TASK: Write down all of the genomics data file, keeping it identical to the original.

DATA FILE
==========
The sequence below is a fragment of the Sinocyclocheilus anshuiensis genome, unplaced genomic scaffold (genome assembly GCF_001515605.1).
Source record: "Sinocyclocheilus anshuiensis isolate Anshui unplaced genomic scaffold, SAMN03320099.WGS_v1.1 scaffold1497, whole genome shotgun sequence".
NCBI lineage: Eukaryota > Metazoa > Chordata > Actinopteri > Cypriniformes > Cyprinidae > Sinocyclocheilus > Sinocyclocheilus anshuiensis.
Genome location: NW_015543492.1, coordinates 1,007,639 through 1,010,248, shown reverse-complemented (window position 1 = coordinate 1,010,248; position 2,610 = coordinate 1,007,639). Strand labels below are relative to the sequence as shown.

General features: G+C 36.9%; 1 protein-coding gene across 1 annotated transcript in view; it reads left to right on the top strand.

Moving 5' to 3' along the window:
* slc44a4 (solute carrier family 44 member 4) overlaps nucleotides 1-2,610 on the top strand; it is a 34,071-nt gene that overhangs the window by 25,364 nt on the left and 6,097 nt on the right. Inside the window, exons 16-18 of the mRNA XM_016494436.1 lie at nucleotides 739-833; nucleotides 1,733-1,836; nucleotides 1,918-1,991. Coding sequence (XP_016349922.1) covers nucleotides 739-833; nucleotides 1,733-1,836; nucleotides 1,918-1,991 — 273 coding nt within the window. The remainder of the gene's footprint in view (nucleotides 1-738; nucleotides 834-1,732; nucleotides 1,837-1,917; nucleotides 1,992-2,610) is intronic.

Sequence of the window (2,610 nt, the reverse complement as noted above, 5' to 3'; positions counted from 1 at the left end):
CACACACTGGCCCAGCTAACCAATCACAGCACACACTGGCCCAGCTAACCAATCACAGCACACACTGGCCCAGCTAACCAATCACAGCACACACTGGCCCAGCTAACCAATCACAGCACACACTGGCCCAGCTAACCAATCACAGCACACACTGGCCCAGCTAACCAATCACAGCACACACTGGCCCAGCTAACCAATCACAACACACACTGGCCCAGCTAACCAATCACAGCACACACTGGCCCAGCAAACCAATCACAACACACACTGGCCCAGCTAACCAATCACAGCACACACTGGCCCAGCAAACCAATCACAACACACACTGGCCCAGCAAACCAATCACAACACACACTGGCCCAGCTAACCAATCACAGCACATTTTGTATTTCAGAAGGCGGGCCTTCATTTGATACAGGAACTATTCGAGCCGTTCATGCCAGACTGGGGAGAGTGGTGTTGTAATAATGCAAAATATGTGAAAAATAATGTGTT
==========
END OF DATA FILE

The sequence below is a fragment of the Sinocyclocheilus anshuiensis genome, unplaced genomic scaffold (genome assembly GCF_001515605.1).
Source record: "Sinocyclocheilus anshuiensis isolate Anshui unplaced genomic scaffold, SAMN03320099.WGS_v1.1 scaffold1497, whole genome shotgun sequence".
NCBI lineage: Eukaryota > Metazoa > Chordata > Actinopteri > Cypriniformes > Cyprinidae > Sinocyclocheilus > Sinocyclocheilus anshuiensis.
Genome location: NW_015543492.1, coordinates 1,007,639 through 1,010,248, shown reverse-complemented (window position 1 = coordinate 1,010,248; position 2,610 = coordinate 1,007,639). Strand labels below are relative to the sequence as shown.

General features: G+C 36.9%; 1 protein-coding gene across 1 annotated transcript in view; it reads left to right on the top strand.

Moving 5' to 3' along the window:
* slc44a4 (solute carrier family 44 member 4) overlaps nucleotides 1-2,610 on the top strand; it is a 34,071-nt gene that overhangs the window by 25,364 nt on the left and 6,097 nt on the right. Inside the window, exons 16-18 of the mRNA XM_016494436.1 lie at nucleotides 739-833; nucleotides 1,733-1,836; nucleotides 1,918-1,991. Coding sequence (XP_016349922.1) covers nucleotides 739-833; nucleotides 1,733-1,836; nucleotides 1,918-1,991 — 273 coding nt within the window. The remainder of the gene's footprint in view (nucleotides 1-738; nucleotides 834-1,732; nucleotides 1,837-1,917; nucleotides 1,992-2,610) is intronic.

Sequence of the window (2,610 nt, the reverse complement as noted above, 5' to 3'; positions counted from 1 at the left end):
CACACACTGGCCCAGCTAACCAATCACAGCACACACTGGCCCAGCTAACCAATCACAGCACACACTGGCCCAGCTAACCAATCACAGCACACACTGGCCCAGCTAACCAATCACAGCACACACTGGCCCAGCTAACCAATCACAGCACACACTGGCCCAGCTAACCAATCACAGCACACACTGGCCCAGCTAACCAATCACAACACACACTGGCCCAGCTAACCAATCACAGCACACACTGGCCCAGCAAACCAATCACAACACACACTGGCCCAGCTAACCAATCACAGCACACACTGGCCCAGCAAACCAATCACAACACACACTGGCCCAGCAAACCAATCACAACACACACTGGCCCAGCTAACCAATCACAGCACATTTTGTATTTCAGAAGGCGGGCCTTCATTTGATACAGGAACTATTCGAGCCGTTCATGCCAGACTGGGGAGAGTGGTGTTGTAATAATGCAAAATATGTGAAAAATAATGTGTT